Police are not happy about the federal government's push to have them help enforce immigration laws. Above, the family of Fidelino Gomez (right), whose children were born in the U.S., walk outside their home in San Jose Calderas, which has seen an influx since an immigration on an Iowa factory in 2009, May 1, 2012. Jorge Dan Lopez/Reuters

Police across the country have expressed fears President Trump’s immigration policy will make their jobs more difficult, discouraging those who could face deportation from cooperating in criminal investigations.

Trump took his first steps last week, authorizing construction of a wall across the U.S. border with Mexico and banning entry into the United States for at least 90 days from seven Middle Eastern and African countries. He also signed an order denying federal funds to “sanctuary cities” if they fail to cooperate with Immigration and Customs Enforcement.

“It is my job to investigate crimes,” Los Angeles Detective Brent Hopkins told the LA Times. “And if I can’t do that, I can’t get justice for people, because all of a sudden, I’m losing my witnesses or my victims because they’re afraid that talking to me is going to lead to them getting deported.”

The Times reported officers are balking at being required to detain suspected undocumented immigrants, saying immigration enforcement is not part of their job description, and besides, they’re too busy answering emergency calls, arresting criminals and stopping erratic drivers to add immigration enforcement to their list of things to do.

“We have enough issues just trying to keep the peace anyway,” J.C. Duarte, a veteran LAPD officer, told the Times. “It’s just going to create a wedge between immigrants and law enforcement. Whether they’re here legally or not, there’s going to be a fear generated.”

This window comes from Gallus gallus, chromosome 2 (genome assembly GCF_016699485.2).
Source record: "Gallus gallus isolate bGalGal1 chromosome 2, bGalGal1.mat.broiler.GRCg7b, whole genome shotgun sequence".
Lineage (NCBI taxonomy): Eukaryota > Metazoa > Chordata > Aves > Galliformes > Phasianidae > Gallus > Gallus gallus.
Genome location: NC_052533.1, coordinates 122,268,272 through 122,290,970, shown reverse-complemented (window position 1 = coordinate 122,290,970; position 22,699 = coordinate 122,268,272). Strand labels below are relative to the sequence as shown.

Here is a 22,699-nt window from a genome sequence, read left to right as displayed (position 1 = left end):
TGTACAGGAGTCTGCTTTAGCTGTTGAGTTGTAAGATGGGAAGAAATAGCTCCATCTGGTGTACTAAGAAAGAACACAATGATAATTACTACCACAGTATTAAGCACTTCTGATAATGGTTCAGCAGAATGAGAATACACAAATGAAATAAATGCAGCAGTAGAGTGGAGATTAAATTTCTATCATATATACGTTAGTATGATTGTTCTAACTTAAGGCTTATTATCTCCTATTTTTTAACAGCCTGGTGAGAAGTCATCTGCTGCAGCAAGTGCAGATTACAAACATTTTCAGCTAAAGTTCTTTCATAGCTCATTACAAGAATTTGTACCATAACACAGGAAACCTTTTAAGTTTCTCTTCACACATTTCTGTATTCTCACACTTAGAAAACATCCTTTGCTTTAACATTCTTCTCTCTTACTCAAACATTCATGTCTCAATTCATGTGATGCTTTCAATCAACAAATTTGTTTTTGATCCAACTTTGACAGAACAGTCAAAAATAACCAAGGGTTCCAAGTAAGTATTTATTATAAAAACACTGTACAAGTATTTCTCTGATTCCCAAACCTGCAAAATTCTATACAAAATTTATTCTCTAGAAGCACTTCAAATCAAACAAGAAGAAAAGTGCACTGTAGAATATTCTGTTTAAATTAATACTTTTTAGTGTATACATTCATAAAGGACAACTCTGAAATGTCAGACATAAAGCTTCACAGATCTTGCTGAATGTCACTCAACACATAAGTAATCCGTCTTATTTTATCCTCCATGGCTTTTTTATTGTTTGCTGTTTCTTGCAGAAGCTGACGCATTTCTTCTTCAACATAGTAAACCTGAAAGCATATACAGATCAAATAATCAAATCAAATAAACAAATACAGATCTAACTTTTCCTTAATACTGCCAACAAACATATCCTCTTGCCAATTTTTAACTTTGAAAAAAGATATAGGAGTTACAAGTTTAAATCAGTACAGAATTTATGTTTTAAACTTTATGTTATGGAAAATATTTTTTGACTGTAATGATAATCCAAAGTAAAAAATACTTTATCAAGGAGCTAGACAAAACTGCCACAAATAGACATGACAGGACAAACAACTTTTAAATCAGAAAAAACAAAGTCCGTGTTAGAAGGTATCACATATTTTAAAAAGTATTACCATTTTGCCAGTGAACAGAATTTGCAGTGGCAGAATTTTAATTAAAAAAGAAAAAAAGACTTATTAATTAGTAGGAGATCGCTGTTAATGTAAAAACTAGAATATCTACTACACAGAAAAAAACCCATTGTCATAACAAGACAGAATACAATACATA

Only about 30 police and sheriff’s agencies nationwide have the authority to back up federal immigration agents, the Associated Press reported, half the number that did in 2009. Perhaps the best-known backer of the program was former Sheriff Joe Arpaio, who used it aggressively in the Phoenix area. The program led to racial profiling of Latinos and a lawsuit that resulted so far has cost the county $50 million.

Police traditionally have stayed out of immigration enforcement. Some 1,600 officers were trained by ICE from 2006 to 2015 but the Obama administration phased out all arrest power in 2013.

The U.S. Conference of Mayors and the Major Cities Chiefs Association issued a joint statement last week expressing “strong reservations” about Trump’s order, saying they need clarification from the Department of Homeland Security and the attorney general to develop an approach that “does not interfere with strong police-community relations or place inappropriate burdens on local police officers and upholds our nation’s immigration laws.”

The Fraternal Order of Police issued a statement in support of immigration enforcement, saying local and federal authorities should cooperate with each other. The statement by FOP President Chuck Canterbury cautioned, however, action cannot be taken that would “compromise the safety of the public.”